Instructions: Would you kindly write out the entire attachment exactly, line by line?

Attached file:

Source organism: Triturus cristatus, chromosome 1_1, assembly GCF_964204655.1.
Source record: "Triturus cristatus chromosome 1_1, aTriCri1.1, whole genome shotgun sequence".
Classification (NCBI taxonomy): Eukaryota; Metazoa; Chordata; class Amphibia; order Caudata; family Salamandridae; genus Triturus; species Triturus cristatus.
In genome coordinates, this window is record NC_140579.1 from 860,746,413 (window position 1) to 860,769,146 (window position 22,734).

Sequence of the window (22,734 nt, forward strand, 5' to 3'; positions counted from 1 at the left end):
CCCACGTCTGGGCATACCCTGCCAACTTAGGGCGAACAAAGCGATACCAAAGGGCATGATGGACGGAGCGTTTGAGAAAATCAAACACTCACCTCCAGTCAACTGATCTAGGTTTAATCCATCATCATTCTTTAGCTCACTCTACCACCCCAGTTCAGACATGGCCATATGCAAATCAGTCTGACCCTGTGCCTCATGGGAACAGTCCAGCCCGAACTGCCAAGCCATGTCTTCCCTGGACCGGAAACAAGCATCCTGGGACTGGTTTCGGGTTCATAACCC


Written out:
Source organism: Triturus cristatus, chromosome 1_1, assembly GCF_964204655.1.
Source record: "Triturus cristatus chromosome 1_1, aTriCri1.1, whole genome shotgun sequence".
Classification (NCBI taxonomy): Eukaryota; Metazoa; Chordata; class Amphibia; order Caudata; family Salamandridae; genus Triturus; species Triturus cristatus.
In genome coordinates, this window is record NC_140579.1 from 860,746,413 (window position 1) to 860,769,146 (window position 22,734).

Sequence of the window (22,734 nt, forward strand, 5' to 3'; positions counted from 1 at the left end):
CCCACGTCTGGGCATACCCTGCCAACTTAGGGCGAACAAAGCGATACCAAAGGGCATGATGGACGGAGCGTTTGAGAAAATCAAACACTCACCTCCAGTCAACTGATCTAGGTTTAATCCATCATCATTCTTTAGCTCACTCTACCACCCCAGTTCAGACATGGCCATATGCAAATCAGTCTGACCCTGTGCCTCATGGGAACAGTCCAGCCCGAACTGCCAAGCCATGTCTTCCCTGGACCGGAAACAAGCATCCTGGGACTGGTTTCGGGTTCATAACCC